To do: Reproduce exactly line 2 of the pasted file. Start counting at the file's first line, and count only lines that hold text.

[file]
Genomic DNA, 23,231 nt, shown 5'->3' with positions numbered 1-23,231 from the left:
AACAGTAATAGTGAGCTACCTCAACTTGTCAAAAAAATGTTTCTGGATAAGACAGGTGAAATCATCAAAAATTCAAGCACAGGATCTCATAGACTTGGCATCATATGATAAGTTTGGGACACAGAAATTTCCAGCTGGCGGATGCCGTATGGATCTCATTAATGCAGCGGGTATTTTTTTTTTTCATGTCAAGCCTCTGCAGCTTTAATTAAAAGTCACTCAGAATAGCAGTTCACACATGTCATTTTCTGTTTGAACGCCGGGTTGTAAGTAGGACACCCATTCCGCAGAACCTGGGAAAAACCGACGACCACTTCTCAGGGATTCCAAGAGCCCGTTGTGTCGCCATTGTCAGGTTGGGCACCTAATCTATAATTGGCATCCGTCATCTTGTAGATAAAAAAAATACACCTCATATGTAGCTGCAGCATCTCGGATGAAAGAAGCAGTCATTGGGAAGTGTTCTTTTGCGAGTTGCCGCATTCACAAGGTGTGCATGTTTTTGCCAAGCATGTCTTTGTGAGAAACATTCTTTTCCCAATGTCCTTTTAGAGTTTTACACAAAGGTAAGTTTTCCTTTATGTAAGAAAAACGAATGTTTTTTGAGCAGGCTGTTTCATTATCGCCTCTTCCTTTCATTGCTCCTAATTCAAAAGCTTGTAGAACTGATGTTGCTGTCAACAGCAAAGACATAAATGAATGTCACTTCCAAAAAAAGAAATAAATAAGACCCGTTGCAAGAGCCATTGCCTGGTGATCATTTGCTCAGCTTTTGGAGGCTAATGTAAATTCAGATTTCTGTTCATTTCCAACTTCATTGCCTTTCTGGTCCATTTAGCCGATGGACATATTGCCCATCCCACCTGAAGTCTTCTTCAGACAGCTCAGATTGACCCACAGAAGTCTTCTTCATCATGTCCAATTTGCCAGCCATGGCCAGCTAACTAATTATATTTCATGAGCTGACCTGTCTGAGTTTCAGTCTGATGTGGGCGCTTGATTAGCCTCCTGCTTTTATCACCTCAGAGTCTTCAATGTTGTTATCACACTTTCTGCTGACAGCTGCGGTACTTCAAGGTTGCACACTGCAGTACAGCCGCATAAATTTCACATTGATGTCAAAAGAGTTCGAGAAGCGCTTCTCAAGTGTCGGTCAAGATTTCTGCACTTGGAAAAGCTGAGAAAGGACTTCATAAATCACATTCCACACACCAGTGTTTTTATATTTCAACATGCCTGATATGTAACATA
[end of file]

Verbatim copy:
AACAGTAATAGTGAGCTACCTCAACTTGTCAAAAAAATGTTTCTGGATAAGACAGGTGAAATCATCAAAAATTCAAGCACAGGATCTCATAGACTTGGCATCATATGATAAGTTTGGGACACAGAAATTTCCAGCTGGCGGATGCCGTATGGATCTCATTAATGCAGCGGGTATTTTTTTTTTTCATGTCAAGCCTCTGCAGCTTTAATTAAAAGTCACTCAGAATAGCAGTTCACACATGTCATTTTCTGTTTGAACGCCGGGTTGTAAGTAGGACACCCATTCCGCAGAACCTGGGAAAAACCGACGACCACTTCTCAGGGATTCCAAGAGCCCGTTGTGTCGCCATTGTCAGGTTGGGCACCTAATCTATAATTGGCATCCGTCATCTTGTAGATAAAAAAAATACACCTCATATGTAGCTGCAGCATCTCGGATGAAAGAAGCAGTCATTGGGAAGTGTTCTTTTGCGAGTTGCCGCATTCACAAGGTGTGCATGTTTTTGCCAAGCATGTCTTTGTGAGAAACATTCTTTTCCCAATGTCCTTTTAGAGTTTTACACAAAGGTAAGTTTTCCTTTATGTAAGAAAAACGAATGTTTTTTGAGCAGGCTGTTTCATTATCGCCTCTTCCTTTCATTGCTCCTAATTCAAAAGCTTGTAGAACTGATGTTGCTGTCAACAGCAAAGACATAAATGAATGTCACTTCCAAAAAAAGAAATAAATAAGACCCGTTGCAAGAGCCATTGCCTGGTGATCATTTGCTCAGCTTTTGGAGGCTAATGTAAATTCAGATTTCTGTTCATTTCCAACTTCATTGCCTTTCTGGTCCATTTAGCCGATGGACATATTGCCCATCCCACCTGAAGTCTTCTTCAGACAGCTCAGATTGACCCACAGAAGTCTTCTTCATCATGTCCAATTTGCCAGCCATGGCCAGCTAACTAATTATATTTCATGAGCTGACCTGTCTGAGTTTCAGTCTGATGTGGGCGCTTGATTAGCCTCCTGCTTTTATCACCTCAGAGTCTTCAATGTTGTTATCACACTTTCTGCTGACAGCTGCGGTACTTCAAGGTTGCACACTGCAGTACAGCCGCATAAATTTCACATTGATGTCAAAAGAGTTCGAGAAGCGCTTCTCAAGTGTCGGTCAAGATTTCTGCACTTGGAAAAGCTGAGAAAGGACTTCATAAATCACATTCCACACACCAGTGTTTTTATATTTCAACATGCCTGATATGTAACATA